most exact of material things but we must recognize that
they fall far short of the truth,The meaning of
this sentence is certain, but the expression will no more bear a
matter-of-fact logical analysis than that of Phaedo 69 A-B,
or Rep. 365 C, or many other subtle passages in Plato. No
material object perfectly embodies the ideal and abstract mathematical
relation. These mathematical ideas are designated as the true,ἀληθινῶν, and the real,ὄν. As in the Timaeus(38 C, 40 A-B, 36 D-E)
the abstract and ideal has the primacy and by a reversal of the ordinary
point of view is said to contain or convey the concrete. The visible stars
are in and are carried by their invisible mathematical orbits. By this way
of speaking Plato, it is true, disregards the apparent difficulty that the
movement of the visible stars then ought to be mathematically perfect. But
this interpretation is, I think, more probable for Plato than Adam's attempt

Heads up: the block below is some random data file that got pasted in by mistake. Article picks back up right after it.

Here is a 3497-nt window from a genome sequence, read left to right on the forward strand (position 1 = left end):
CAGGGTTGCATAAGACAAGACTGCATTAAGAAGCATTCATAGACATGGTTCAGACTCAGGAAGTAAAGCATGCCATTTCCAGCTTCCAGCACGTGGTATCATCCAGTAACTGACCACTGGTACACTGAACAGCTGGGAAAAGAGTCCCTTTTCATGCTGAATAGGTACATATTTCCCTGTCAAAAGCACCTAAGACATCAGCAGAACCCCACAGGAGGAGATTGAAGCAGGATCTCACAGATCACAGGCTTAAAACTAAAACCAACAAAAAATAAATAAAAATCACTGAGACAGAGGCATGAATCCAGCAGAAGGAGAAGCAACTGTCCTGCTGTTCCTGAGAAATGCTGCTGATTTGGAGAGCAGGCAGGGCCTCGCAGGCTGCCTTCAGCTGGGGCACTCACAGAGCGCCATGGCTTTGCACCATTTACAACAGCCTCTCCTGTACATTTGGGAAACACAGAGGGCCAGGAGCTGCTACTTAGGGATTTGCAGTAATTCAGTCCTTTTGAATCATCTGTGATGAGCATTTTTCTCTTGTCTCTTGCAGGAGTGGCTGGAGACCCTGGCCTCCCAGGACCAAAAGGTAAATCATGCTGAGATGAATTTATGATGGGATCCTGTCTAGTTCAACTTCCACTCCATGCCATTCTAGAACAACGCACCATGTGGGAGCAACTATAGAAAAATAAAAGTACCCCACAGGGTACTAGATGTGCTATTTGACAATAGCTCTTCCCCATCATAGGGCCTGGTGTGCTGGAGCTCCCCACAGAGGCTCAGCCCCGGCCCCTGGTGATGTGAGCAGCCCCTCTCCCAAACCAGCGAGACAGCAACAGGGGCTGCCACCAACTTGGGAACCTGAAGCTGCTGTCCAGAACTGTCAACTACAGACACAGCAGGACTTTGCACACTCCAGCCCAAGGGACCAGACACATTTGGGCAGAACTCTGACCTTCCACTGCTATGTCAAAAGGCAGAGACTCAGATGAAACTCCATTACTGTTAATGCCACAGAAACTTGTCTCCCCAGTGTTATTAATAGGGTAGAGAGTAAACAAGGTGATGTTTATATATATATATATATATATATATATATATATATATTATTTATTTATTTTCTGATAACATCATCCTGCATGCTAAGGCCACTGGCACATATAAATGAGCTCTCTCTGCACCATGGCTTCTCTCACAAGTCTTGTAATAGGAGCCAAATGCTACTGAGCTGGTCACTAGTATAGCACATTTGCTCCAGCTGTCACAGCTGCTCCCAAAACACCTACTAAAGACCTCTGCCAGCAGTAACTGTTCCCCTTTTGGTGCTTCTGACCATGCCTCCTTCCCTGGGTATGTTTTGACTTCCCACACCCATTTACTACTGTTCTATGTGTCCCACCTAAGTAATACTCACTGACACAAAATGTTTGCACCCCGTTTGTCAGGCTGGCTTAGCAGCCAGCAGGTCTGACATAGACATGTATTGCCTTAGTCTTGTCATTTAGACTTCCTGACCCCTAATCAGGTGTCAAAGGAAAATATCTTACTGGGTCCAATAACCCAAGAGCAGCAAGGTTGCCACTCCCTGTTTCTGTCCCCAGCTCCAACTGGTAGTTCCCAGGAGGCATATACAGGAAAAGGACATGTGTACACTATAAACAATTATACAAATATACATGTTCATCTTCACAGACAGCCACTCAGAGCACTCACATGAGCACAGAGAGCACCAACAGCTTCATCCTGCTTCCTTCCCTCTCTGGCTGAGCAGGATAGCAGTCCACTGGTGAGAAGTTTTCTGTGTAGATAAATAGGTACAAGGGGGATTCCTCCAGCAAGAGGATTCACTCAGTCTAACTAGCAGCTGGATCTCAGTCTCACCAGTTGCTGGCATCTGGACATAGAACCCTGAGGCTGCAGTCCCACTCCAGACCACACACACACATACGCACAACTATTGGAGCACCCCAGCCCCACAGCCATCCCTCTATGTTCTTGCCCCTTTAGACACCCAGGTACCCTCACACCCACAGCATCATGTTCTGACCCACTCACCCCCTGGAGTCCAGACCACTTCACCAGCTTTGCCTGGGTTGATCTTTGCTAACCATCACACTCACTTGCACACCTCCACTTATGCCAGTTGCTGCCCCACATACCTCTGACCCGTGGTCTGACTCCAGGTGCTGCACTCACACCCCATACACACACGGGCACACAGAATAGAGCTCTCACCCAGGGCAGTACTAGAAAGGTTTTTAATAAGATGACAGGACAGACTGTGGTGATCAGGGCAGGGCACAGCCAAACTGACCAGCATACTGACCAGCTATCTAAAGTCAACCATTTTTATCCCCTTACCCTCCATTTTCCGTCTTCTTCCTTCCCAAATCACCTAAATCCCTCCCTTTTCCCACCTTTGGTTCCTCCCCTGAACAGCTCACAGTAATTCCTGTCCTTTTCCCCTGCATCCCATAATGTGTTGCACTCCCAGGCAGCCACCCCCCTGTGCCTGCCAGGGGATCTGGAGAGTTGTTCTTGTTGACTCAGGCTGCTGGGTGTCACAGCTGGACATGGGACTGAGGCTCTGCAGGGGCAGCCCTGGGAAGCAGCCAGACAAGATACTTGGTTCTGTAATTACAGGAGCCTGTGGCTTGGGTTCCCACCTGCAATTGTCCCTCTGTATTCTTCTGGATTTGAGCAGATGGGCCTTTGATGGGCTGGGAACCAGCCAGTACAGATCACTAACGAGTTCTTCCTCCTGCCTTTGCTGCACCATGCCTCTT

to secure rigid consistency by taking τὸ ὂν
τάχος etc., to represent invisible and ideal planets, and
τὰ ἐνόντα to be the perfect
mathematical realities, which are in them. ἐνόντα would hardly retain the metaphysical meaning of ὄντα. For the interpretation of 529 D cf. also
my “Platonism and the History of Science,”Am.
Philos. Soc, Proc. lxvi. p. 172. the movements, namely,
of real speed and real slowness in true number and in all true figures both in
relation to one another and as vehicles of the things they carry and contain.
These can be apprehended only by reason and thought, but not by sight; or do you
think otherwise?” “By no means,” he said.
“Then,” said I, “we must use the blazonry of the
heavens as patterns to aid in the study of those realities, just as